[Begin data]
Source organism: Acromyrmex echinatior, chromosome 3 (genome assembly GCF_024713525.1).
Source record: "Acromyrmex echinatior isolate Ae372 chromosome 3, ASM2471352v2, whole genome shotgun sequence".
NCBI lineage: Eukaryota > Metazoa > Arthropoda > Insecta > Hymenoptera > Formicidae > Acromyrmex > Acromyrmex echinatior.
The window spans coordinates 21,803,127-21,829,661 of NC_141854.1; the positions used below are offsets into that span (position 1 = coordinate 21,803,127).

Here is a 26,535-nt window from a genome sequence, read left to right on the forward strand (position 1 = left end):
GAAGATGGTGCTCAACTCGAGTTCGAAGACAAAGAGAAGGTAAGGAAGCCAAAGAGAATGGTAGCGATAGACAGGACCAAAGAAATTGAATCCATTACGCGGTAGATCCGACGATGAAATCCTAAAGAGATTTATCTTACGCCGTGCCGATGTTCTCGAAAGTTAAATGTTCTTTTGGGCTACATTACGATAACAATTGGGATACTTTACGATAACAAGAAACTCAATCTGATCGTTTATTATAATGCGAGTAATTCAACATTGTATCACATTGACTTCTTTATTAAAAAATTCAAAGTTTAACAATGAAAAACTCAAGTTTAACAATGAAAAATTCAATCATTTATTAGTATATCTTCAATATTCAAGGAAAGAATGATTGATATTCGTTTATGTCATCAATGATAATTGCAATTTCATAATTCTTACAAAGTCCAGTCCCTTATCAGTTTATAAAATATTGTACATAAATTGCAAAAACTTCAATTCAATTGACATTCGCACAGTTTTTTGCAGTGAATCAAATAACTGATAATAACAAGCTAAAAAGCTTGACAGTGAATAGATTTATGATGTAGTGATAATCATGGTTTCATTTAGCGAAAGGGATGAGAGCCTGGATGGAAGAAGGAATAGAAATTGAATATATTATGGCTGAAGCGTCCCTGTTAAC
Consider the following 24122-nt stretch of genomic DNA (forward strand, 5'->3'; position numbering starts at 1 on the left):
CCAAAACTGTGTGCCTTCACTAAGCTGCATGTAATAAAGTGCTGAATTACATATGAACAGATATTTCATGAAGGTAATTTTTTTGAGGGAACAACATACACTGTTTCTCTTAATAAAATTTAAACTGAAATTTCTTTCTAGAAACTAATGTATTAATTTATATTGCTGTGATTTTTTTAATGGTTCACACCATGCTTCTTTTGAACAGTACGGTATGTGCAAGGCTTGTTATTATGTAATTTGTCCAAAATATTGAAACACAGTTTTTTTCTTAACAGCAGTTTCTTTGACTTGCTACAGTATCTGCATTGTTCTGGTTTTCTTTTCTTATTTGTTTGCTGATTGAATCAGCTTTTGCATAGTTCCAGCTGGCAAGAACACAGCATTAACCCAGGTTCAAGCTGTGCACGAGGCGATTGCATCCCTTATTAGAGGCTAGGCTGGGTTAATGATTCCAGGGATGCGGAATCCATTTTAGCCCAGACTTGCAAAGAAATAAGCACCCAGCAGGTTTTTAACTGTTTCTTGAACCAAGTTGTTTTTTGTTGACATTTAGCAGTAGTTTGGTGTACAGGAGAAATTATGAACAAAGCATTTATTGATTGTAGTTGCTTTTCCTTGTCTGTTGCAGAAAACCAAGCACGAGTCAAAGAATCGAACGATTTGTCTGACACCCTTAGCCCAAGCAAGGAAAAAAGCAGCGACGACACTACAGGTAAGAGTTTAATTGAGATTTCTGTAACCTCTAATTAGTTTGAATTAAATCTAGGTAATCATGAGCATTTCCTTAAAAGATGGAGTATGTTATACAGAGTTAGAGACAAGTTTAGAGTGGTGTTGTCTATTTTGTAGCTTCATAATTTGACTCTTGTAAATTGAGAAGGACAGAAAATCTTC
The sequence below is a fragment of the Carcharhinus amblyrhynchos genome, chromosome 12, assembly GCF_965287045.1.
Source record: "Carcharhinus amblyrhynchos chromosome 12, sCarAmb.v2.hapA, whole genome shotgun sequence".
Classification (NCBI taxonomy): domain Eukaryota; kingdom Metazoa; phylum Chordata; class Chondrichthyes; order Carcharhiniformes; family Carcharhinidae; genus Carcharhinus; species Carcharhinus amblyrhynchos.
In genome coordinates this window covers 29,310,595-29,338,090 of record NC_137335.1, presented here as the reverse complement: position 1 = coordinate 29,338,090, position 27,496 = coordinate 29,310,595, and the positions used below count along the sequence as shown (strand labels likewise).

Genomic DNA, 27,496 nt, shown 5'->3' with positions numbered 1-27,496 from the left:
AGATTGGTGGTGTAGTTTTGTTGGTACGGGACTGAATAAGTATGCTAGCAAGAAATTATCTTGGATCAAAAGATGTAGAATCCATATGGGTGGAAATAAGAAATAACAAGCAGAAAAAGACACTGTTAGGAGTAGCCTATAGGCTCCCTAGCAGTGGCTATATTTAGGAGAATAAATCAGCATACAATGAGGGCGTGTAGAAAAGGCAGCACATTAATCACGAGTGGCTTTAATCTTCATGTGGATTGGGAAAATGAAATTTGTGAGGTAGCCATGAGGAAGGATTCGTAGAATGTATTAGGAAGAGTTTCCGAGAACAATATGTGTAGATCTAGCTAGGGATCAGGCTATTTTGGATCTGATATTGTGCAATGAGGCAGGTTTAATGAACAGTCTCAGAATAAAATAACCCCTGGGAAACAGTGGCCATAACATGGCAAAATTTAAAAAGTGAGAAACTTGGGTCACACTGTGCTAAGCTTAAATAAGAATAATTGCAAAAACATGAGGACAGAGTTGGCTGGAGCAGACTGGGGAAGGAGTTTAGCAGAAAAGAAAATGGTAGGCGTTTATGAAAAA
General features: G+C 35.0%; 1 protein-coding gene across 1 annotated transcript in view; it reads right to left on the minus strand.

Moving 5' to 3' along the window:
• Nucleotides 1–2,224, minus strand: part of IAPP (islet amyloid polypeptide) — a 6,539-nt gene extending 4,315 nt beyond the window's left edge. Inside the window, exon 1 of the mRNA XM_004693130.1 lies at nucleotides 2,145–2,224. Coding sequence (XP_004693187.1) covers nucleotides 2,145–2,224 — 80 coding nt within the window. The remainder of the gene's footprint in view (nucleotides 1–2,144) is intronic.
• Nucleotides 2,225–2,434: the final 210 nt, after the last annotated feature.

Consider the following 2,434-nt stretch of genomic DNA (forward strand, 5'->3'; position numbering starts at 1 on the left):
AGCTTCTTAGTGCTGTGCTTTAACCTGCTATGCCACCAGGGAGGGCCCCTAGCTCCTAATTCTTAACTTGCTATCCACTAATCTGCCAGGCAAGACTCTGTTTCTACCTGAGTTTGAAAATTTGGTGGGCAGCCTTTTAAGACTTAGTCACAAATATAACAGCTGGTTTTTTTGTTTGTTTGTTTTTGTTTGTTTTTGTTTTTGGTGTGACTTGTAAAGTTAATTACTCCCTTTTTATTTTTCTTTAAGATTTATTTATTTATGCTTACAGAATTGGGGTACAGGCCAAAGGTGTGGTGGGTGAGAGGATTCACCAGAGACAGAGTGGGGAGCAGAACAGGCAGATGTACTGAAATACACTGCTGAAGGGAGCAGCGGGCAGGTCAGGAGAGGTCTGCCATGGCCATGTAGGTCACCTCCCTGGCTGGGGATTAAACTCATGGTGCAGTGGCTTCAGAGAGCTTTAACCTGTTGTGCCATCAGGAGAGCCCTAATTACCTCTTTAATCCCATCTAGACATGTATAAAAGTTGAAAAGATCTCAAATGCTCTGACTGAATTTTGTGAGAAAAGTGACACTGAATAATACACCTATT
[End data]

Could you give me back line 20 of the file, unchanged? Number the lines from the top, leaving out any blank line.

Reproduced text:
AGCTTCTTAGTGCTGTGCTTTAACCTGCTATGCCACCAGGGAGGGCCCCTAGCTCCTAATTCTTAACTTGCTATCCACTAATCTGCCAGGCAAGACTCTGTTTCTACCTGAGTTTGAAAATTTGGTGGGCAGCCTTTTAAGACTTAGTCACAAATATAACAGCTGGTTTTTTTGTTTGTTTGTTTTTGTTTGTTTTTGTTTTTGGTGTGACTTGTAAAGTTAATTACTCCCTTTTTATTTTTCTTTAAGATTTATTTATTTATGCTTACAGAATTGGGGTACAGGCCAAAGGTGTGGTGGGTGAGAGGATTCACCAGAGACAGAGTGGGGAGCAGAACAGGCAGATGTACTGAAATACACTGCTGAAGGGAGCAGCGGGCAGGTCAGGAGAGGTCTGCCATGGCCATGTAGGTCACCTCCCTGGCTGGGGATTAAACTCATGGTGCAGTGGCTTCAGAGAGCTTTAACCTGTTGTGCCATCAGGAGAGCCCTAATTACCTCTTTAATCCCATCTAGACATGTATAAAAGTTGAAAAGATCTCAAATGCTCTGACTGAATTTTGTGAGAAAAGTGACACTGAATAATACACCTATT